Dr. Alan Blackwell
Interdisciplinary Design Research for Interactive Technology
Alan Blackwell is Reader in Interdisciplinary Design at the University of Cambridge Computer Laboratory, one of the oldest Computer Science departments in the world (but a relatively young department in Cambridge, which celebrates its 800th anniversary this year).
Alan is an alumnus of Auckland, Massey and Victoria Universities. He spent 12 years as a professional engineer and product designer, partly in New Zealand, before taking a PhD at the Applied Psychology Unit in Cambridge.
He now teaches software design and human-computer interaction,
and carries out research in design and HCI, especially related to new kinds of graphical, tangible and artistic interaction. He is author of over 100 academic papers, has a number of patents, consults for a wide range of large and small companies, and is a founding director of the Crucible network for research in interdisciplinary design.
Why academic research matters to Weta Digital
J.P. Lewis is a research programmer at Weta Digital, specializing in computer vision and statistical learning techniques applied to film effects.
Prior to joining Weta he worked at academic and industrial research labs including the University of Southern California and Stanford University, as well as in the film industry at Industrial Light and Magic, Disney's Secret Lab (where he was Director of Research and Development), and ESC. He has credits on films including Forest Gump and The Matrix Reloaded.
John has published research in journals and conferences including ACM SIGGRAPH, Transactions on Graphics, I3D, Sandbox, IEEE CG&A, TVCG, and others.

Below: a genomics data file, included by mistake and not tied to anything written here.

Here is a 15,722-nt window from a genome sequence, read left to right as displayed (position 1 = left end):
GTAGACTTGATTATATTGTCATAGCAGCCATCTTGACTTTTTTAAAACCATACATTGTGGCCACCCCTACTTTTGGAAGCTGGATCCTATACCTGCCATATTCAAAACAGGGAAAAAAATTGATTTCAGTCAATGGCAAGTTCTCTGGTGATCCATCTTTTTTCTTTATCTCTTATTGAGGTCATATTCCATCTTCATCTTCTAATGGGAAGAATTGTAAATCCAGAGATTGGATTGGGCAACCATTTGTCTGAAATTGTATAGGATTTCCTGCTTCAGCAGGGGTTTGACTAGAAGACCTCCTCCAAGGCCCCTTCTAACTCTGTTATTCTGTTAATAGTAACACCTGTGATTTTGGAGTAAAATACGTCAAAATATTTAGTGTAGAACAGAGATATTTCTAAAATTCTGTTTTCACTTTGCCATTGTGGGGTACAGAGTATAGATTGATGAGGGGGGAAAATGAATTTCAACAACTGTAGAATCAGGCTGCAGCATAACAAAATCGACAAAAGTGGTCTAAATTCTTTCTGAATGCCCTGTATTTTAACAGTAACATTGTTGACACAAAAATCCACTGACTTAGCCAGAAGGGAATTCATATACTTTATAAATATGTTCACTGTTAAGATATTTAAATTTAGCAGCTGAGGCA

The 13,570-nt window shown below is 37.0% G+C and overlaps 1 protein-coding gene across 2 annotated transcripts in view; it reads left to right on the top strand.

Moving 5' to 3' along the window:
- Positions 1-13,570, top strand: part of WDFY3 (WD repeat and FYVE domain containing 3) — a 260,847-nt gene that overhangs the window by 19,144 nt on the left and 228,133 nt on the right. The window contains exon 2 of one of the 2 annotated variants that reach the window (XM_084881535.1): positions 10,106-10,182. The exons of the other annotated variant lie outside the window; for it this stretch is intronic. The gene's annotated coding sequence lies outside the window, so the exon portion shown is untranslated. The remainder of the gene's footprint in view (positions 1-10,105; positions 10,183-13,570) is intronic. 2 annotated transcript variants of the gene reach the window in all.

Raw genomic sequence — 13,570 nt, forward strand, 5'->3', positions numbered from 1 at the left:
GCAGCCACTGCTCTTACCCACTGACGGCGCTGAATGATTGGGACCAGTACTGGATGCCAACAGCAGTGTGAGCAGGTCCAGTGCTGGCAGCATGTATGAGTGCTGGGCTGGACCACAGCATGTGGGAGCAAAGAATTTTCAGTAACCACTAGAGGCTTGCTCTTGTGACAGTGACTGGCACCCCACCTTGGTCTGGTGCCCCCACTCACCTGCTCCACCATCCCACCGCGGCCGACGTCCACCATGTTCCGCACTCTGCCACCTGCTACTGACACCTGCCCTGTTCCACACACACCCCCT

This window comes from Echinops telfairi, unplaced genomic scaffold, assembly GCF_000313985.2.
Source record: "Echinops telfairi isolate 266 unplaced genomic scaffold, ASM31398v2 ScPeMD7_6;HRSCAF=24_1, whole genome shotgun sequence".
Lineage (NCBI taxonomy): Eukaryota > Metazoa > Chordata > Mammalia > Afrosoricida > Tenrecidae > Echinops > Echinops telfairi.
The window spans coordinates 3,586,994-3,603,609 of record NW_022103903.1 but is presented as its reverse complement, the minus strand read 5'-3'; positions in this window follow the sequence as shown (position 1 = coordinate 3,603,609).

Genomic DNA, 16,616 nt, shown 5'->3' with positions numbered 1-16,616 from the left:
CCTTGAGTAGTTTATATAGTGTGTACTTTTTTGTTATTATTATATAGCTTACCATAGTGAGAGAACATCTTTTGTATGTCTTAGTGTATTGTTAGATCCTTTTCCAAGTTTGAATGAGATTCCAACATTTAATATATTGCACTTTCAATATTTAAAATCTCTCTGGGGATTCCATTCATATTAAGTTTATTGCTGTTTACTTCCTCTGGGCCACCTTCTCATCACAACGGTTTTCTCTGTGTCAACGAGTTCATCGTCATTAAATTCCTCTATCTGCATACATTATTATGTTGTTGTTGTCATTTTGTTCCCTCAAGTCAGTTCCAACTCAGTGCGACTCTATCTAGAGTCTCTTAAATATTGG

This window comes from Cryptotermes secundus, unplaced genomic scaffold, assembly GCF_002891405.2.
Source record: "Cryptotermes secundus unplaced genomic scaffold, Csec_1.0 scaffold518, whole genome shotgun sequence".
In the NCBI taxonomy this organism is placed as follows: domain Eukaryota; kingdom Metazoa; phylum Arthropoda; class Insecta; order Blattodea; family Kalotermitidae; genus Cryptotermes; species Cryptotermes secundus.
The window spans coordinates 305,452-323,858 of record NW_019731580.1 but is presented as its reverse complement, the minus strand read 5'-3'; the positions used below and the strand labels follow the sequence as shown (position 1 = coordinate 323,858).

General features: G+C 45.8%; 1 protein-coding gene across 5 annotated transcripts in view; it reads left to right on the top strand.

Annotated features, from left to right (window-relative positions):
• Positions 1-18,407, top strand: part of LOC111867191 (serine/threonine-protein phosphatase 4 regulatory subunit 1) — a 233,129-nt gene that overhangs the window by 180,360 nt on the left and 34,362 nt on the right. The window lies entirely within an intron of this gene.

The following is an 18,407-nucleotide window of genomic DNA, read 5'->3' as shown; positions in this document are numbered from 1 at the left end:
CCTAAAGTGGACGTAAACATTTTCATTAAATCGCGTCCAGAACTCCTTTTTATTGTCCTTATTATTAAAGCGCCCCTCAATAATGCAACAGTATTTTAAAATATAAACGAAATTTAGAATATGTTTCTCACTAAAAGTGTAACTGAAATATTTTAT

His algorithms have been adopted in Matlab and commercial graphics software packages, and his Pose-Space Deformation algorithm is the subject of several industry implementations.
He was also co-developer of the image-domain skin subsurface approach that has been further developed by Nvidia and ATI and is appearing in upcoming games titles.
John spends a portion of his time at Weta fostering collaborations with academic researchers in New Zealand and abroad. Starting in February, John will also be teaching part time in the School of Engineering and Advanced Technology at Massey.
Assoc. Prof. Poul Nielsen
The Physiome Project: a framework for understanding ourselves through computational modelling
Poul Nielsen is an Associate Professor at the Auckland Bioengineering Institute and Department of Engineering Science at the University of Auckland. His research interest in bioengineering began with his PhD, designing software to characterise the geometry and architecture of the heart for individual-specific models of cardiac electromechanics. As a postdoctoral fellow at the McGill University Bioinstrumentation Laboratory (now at MIT), this interest widened to biomedical instrumentation design and construction.
His research interests focus on computational, instrumentation, and experimental aspects of model-based measurement and analysis of biological systems. He directs groups developing models of skin, breast, and childbirth. He is also the leader of the CellML project, an open international effort to encode mathematical models of biological systems using a high-level XML-based description language.